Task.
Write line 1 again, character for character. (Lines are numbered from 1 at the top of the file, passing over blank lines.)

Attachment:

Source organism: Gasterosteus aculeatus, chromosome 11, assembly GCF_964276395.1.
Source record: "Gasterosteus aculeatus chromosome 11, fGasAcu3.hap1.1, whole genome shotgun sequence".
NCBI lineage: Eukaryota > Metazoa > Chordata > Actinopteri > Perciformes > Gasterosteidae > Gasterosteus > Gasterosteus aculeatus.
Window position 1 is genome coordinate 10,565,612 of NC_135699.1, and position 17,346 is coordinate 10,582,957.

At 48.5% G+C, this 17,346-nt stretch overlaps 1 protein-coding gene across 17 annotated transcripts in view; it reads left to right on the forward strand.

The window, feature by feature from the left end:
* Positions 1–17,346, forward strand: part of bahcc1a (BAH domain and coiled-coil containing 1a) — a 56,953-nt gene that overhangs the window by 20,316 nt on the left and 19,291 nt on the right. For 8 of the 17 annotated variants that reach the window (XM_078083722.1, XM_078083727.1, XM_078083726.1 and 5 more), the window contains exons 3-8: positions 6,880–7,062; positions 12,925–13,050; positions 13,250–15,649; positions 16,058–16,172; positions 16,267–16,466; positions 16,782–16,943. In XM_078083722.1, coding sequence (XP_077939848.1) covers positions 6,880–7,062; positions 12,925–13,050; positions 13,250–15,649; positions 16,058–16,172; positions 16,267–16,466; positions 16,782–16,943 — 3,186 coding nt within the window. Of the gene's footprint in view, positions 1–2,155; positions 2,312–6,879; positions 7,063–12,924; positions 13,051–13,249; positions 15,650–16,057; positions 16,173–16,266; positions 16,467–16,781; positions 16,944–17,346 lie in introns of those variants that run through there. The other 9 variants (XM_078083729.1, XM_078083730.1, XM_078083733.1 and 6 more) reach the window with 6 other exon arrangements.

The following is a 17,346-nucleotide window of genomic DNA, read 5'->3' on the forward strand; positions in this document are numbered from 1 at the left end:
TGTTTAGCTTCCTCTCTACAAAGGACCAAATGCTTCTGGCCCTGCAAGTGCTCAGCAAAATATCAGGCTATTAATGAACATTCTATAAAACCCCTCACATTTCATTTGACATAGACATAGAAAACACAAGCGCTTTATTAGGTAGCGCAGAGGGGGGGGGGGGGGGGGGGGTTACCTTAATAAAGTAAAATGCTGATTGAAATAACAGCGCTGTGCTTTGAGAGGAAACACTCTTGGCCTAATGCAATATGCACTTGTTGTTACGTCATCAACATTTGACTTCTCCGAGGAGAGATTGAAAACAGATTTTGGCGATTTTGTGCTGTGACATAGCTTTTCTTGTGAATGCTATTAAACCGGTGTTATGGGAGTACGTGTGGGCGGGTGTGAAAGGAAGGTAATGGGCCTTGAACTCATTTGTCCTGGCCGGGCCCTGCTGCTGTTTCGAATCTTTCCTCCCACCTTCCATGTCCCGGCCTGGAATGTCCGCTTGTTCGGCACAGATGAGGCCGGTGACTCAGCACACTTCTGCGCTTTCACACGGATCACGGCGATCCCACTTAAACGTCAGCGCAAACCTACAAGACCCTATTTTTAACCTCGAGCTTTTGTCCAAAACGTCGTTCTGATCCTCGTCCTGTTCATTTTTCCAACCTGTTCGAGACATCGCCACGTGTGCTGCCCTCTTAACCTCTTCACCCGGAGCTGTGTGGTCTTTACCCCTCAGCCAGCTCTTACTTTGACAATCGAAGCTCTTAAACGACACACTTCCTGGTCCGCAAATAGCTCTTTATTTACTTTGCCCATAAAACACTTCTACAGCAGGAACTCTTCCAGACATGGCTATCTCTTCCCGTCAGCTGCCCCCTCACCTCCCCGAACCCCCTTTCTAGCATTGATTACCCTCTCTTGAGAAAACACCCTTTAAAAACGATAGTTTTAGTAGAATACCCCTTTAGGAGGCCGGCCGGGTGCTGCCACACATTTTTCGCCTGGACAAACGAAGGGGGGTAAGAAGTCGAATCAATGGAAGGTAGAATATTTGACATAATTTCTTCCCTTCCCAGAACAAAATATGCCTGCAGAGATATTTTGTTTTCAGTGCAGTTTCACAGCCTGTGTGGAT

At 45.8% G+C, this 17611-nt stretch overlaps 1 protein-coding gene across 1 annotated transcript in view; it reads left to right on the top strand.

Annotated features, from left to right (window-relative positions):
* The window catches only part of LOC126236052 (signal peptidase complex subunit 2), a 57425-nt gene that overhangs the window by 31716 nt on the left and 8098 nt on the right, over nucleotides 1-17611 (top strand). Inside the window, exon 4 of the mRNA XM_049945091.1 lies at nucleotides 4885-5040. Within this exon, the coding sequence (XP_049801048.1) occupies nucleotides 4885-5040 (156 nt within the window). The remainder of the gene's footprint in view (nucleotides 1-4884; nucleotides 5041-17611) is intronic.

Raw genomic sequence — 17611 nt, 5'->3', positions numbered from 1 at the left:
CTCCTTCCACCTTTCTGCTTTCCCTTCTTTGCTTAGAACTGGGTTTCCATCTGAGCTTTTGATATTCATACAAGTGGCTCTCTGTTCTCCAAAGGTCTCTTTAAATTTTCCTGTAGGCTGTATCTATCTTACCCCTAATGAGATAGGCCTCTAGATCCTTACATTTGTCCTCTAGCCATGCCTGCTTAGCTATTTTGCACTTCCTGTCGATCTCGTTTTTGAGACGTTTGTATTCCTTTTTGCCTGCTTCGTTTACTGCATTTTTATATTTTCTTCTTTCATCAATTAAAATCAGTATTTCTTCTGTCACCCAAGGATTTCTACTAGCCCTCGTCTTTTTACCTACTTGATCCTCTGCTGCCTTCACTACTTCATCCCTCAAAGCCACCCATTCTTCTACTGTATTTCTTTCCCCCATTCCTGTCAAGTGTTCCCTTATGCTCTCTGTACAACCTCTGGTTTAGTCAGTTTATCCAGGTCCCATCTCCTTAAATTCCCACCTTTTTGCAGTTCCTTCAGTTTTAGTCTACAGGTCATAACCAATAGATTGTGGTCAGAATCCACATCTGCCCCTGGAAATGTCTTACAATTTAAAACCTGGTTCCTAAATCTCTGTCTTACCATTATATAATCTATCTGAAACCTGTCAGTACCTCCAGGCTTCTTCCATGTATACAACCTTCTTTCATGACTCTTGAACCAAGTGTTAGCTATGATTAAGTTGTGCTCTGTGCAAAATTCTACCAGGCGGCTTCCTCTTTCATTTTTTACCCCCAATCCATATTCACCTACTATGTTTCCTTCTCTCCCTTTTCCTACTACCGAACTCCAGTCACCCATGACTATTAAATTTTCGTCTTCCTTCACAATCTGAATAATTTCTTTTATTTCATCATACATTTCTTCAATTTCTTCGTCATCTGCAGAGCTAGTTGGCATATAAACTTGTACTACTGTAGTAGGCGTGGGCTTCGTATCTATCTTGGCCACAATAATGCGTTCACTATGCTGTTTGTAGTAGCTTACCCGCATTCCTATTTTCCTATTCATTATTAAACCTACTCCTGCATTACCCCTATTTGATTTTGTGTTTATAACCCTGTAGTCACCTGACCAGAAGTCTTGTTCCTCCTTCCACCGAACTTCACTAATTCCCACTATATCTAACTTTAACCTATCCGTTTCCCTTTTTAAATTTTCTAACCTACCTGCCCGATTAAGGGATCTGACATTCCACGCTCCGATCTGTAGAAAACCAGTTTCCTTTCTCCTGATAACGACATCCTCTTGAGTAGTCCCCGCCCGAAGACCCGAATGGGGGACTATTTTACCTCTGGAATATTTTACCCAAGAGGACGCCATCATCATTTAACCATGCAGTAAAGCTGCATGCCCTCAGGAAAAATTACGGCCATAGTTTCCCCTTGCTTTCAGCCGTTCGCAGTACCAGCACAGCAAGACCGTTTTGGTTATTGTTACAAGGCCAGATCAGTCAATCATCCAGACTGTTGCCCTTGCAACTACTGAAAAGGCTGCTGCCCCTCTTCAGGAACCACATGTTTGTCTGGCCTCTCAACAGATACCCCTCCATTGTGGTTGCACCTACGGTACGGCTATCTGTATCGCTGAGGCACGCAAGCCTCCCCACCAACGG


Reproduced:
Source organism: Gasterosteus aculeatus, chromosome 11, assembly GCF_964276395.1.